Looking for for some ideas for argument processing

Ivan Van Laningham ivanlan at callware.com
Wed Jun 9 10:26:12 EDT 1999

Hi All--

(I've been off email for a week, just getting it back today, so forgive
me for posting replies to letters that might be out of date. ...)

Doug Hellmann wrote:
> cmedcoff at my-deja.com wrote:
> >
> > I'm writing a script with is going to make heavy use of script
> > arguments.  I'd like to hear some ideas on some ways to support this.
> >
> > One idea I've had so far is to write a class which is a dictionary
> > of "directives" to function objects, where a "directive" might be '-
> > c', '/f', or whatever.  This seems to work well if all arguments are of
> > this simple form.  However I would also like to support arguments
> > like "python myscript.py /a /f /x "bip" "bop", /g"; the point here
> > being that "directives" may take arguments.  This kind of messes up the
> > simple loop you'd otherwise use to process arguments.
> >
> >         a = BuildArgumentProcessor()
> >
> >         # process arguments
> >         for x in sys.argv[1:]:
> >             opt = x[1:2]
> >             optArg = x[2:]
> >             a.Process(opt, optArg)
> >
> > This would work if somehow inside the for loop one could "increment
> > this list iterator more that once" (sorry I'm coming from a C++
> > background).  I don't see anyway of doing this.  Is it possible?  Any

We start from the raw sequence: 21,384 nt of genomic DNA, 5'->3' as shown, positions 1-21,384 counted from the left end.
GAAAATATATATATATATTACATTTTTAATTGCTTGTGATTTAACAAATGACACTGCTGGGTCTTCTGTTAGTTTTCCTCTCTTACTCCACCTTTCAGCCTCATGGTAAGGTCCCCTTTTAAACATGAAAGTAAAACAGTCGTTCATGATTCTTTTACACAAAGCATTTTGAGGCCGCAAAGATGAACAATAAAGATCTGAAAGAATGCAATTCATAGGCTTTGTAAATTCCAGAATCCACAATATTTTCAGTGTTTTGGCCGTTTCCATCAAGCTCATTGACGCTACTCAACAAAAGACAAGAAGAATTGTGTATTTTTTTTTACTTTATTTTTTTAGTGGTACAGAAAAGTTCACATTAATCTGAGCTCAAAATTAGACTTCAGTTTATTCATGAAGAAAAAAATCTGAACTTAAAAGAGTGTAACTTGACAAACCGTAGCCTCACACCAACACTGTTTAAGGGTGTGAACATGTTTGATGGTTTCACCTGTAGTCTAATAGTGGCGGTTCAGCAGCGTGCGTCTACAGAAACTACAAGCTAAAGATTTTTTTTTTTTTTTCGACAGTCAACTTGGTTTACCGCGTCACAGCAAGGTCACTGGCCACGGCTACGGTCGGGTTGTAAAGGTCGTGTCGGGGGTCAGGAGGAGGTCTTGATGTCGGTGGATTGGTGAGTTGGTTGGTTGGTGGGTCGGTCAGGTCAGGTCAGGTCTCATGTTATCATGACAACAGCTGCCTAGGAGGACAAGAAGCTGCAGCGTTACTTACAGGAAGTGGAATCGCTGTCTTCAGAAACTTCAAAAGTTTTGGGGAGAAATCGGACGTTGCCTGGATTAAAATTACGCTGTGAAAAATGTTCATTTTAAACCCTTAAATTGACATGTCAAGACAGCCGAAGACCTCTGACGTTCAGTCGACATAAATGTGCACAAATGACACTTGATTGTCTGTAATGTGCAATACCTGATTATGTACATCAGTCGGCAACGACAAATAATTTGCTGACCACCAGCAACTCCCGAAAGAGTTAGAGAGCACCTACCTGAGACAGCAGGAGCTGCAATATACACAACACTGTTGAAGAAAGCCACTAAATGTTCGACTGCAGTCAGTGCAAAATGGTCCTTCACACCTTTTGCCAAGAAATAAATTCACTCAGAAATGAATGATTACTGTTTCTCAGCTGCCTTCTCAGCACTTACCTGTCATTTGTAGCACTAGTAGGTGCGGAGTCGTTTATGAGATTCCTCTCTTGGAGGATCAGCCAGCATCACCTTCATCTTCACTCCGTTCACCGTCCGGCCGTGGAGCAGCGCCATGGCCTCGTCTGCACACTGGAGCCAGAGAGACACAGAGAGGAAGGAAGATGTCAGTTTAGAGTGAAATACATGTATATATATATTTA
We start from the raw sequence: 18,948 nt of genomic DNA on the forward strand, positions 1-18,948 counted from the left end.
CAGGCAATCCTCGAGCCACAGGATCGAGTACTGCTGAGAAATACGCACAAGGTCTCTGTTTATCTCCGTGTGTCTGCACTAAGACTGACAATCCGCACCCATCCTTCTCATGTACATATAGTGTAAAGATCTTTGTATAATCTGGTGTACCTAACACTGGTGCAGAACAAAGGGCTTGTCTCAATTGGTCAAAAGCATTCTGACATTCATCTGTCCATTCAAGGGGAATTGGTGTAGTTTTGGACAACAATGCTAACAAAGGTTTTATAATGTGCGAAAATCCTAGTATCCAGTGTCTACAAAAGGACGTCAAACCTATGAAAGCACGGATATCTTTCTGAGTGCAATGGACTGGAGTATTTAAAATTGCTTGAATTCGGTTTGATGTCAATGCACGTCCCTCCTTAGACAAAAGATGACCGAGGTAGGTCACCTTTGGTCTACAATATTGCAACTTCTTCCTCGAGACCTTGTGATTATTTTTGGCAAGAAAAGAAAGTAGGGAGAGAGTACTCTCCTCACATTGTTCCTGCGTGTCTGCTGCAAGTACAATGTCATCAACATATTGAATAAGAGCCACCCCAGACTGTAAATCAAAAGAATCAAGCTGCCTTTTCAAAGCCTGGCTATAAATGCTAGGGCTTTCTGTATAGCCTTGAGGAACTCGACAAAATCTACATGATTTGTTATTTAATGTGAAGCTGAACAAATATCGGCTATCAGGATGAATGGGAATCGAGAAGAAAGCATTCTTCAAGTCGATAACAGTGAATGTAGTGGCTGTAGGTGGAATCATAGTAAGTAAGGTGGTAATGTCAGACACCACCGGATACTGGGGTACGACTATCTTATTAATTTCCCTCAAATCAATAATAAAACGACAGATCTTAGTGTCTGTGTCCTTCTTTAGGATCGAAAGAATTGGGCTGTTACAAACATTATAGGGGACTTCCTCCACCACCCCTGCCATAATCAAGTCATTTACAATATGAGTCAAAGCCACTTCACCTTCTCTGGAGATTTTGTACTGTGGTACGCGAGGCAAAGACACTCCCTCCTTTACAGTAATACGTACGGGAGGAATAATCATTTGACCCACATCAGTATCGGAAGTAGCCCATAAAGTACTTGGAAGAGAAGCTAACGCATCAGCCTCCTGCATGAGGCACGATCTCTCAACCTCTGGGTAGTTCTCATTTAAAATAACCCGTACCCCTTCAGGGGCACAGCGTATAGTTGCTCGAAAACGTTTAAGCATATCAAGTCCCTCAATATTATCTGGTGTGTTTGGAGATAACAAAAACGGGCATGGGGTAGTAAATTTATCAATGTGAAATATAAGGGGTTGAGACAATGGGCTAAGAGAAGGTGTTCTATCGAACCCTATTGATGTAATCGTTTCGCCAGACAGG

> > other ideas?
> >

Check out

I think you may find it gets pretty close to what you want.  Arguments
provided on the command-line can be ints, strings, lists, tuples; IIRC
it can do dictionaries, too.  Documentation is sketchy, so you'll have
to read the code & look at the docstrings, but if it can't do what you
want I may have time to fix it so it will.  Some of these days, in my
copious free time, I will HTML-ize the documentation;-)  The short
version is that you make a dictionary out of the command-line args, and
by the time you instantiate the dictionary describing the args, most
processing has been done.  I.e., if one of the args is a filename ("-f
foofile"), when you access the "f" key in the dict, the value of it is
the opened file.  And so on.

<yes-you-can-change-the-leadin-char-from-dash-to-/-or-whatever>-ly y'rs,

Ivan Van Laningham
Callware Technologies, Inc.
ivanlan at callware.com
See also: 
Army Signal Corps:  Cu Chi, Class of '70

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